“It’s time for us to move forward with this project without delay,” said County Commission Chairwoman Jeannette Council. She said that on behalf of the Board of Commissioners, she notified Fayetteville Mayor Mitch Colvin that county government would proceed to submit a grant application to the state without participation by the city. Assistant County Manager Tracey Jackson said at the time that a joint grant application would have been stronger. 

Convicted robber sentenced to federal prison

A Robeson County man who confessed to taking part in armed robberies of three Fayetteville convenience stores was sentenced to 25 years in federal prison. The United States Attorney for the Eastern District of North Carolina, Robert J. Higdon, Jr., announced that Michael Devonte Hill’s prison term will be followed by five years of supervised release. Hill pled guilty to three counts of robbery, one count of discharging a firearm in furtherance of a crime of violence, and one count of being a felon in possession of a firearm. 

He was sentenced in late July by Chief U.S. District Court Judge Terrence W. Boyle. The government’s evidence established that in July 2017, hill robbed three Fayetteville-area convenience store — the Circle K on Rosehill Road, a Circle K on Yadkin Road and a third Circle K on Owen Drive. 

A second man involved in the two of holdups remains at large. This case was part of Project Safe Neighborhoods, a program bringing together all levels of law enforcement, and the communities they serve, to reduce violent crime and make our neighborhoods safer for everyone.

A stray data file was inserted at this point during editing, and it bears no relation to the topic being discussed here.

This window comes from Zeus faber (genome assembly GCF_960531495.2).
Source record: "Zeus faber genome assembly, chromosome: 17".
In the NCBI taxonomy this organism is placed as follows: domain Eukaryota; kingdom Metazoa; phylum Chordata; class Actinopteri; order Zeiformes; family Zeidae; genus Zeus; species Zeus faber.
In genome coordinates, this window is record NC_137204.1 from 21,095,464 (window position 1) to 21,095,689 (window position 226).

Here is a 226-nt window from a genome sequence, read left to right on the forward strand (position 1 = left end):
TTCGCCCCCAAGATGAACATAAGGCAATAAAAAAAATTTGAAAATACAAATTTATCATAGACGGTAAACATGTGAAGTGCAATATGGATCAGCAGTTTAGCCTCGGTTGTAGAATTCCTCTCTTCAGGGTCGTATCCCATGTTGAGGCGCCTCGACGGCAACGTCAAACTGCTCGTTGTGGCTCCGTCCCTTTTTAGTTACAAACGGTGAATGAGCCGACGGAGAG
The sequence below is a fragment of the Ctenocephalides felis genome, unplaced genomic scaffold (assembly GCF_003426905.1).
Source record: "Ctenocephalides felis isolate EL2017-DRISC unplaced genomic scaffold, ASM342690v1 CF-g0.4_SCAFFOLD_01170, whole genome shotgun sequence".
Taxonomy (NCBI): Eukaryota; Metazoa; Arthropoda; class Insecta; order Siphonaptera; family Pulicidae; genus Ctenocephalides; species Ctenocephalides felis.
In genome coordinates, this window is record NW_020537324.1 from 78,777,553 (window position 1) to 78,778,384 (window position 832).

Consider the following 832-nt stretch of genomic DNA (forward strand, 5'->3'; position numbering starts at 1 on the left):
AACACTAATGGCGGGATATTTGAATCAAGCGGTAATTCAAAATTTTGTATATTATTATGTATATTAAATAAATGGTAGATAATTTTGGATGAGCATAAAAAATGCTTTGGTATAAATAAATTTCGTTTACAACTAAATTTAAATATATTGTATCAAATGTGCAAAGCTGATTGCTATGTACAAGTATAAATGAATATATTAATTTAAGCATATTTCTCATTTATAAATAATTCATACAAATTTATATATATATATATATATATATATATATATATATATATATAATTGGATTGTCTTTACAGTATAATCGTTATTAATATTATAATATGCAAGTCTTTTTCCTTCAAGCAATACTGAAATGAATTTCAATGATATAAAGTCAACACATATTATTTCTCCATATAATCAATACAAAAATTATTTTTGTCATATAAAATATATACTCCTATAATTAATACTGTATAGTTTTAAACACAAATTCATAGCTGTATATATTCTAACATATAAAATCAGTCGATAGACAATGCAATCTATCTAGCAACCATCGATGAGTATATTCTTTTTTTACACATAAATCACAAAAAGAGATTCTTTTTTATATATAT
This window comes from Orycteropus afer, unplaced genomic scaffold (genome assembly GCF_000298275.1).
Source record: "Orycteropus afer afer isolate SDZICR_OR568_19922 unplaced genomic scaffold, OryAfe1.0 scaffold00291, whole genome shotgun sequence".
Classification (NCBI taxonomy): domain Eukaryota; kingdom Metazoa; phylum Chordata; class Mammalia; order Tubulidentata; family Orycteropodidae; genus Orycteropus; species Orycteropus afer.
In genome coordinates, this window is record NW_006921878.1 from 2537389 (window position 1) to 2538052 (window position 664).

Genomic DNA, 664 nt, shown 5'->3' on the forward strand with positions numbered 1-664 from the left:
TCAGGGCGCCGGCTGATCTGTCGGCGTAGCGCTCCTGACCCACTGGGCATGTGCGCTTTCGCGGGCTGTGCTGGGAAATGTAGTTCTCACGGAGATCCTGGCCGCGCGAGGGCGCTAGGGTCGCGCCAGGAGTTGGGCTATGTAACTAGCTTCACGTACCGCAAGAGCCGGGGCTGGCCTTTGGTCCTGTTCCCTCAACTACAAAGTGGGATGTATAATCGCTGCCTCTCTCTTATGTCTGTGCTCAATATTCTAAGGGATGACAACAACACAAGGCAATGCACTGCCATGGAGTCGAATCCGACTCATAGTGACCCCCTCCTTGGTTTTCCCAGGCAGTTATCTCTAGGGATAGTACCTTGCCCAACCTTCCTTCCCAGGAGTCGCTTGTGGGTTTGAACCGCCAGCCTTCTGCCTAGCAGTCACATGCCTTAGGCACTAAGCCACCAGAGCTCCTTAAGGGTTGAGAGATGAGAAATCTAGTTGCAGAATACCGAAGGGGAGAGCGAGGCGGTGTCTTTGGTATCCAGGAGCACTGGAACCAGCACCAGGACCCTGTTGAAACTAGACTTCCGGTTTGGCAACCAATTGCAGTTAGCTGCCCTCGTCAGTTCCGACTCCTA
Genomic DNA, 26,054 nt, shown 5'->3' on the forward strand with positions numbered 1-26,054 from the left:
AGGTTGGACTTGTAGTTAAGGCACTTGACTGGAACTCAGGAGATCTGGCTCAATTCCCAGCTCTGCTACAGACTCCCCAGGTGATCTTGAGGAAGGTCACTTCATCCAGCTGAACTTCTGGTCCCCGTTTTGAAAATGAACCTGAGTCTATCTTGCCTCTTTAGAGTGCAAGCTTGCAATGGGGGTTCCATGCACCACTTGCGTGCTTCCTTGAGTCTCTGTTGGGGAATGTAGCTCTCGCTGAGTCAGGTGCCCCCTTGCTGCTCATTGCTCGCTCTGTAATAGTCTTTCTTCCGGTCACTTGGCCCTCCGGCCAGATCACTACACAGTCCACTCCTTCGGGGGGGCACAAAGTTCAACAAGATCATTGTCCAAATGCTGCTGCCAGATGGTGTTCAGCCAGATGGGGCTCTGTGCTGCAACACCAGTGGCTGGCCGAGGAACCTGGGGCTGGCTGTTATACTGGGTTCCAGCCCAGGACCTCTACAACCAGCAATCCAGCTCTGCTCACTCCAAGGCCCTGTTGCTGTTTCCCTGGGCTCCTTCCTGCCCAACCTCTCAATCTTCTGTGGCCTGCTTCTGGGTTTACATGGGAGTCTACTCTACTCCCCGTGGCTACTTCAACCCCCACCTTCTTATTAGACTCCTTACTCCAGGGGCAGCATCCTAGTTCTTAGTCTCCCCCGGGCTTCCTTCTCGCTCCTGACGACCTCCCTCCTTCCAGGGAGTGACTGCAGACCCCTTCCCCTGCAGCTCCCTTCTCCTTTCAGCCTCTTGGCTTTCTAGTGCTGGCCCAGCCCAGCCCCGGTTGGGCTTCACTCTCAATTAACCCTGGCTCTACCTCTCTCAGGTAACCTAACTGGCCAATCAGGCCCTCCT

Higdon said this initiative emphasizes the regional assignment of federal prosecutors to work with law enforcement and District Attorney’s Offices on a sustained basis in those communities to reduce the violent crime rate, drug trafficking, and crimes against law enforcement.

Cumberland County library wins community foundation grant

The Cumberland County Public Library and Information Center received a $10,000 grant from the Cumberland Community Foundation for its Summertime Kids project to provide books and book bags to children attending summer camps throughout the county. The Summertime Kids project is an enrichment program that reaches underserved populations to promote literacy throughout every stage of life. The grant money provided funding for two books and a bag for each child participating in the program. Library staff visited 14 camps at 18 different locations and gave away 1,158 bags with books during June, July and August. Sites visited include the Autism Society of Cumberland County; Boys and Girls Club of Cumberland County; Cape Fear Botanical Garden, Cape Fear Regional Theatre; Clark Park Nature Center; Communities United for Youth Development; Cumberland County Sheriff’s Office Youth Summer Camp, Ellington White CDC; Fayetteville State University STEM camp; Museum of the Cape Fear Historical Complex; St. Ann Neighborhood Youth Center; Fayetteville Urban Ministry, Inc.; Moore Street Foundation; and The Salvation Army.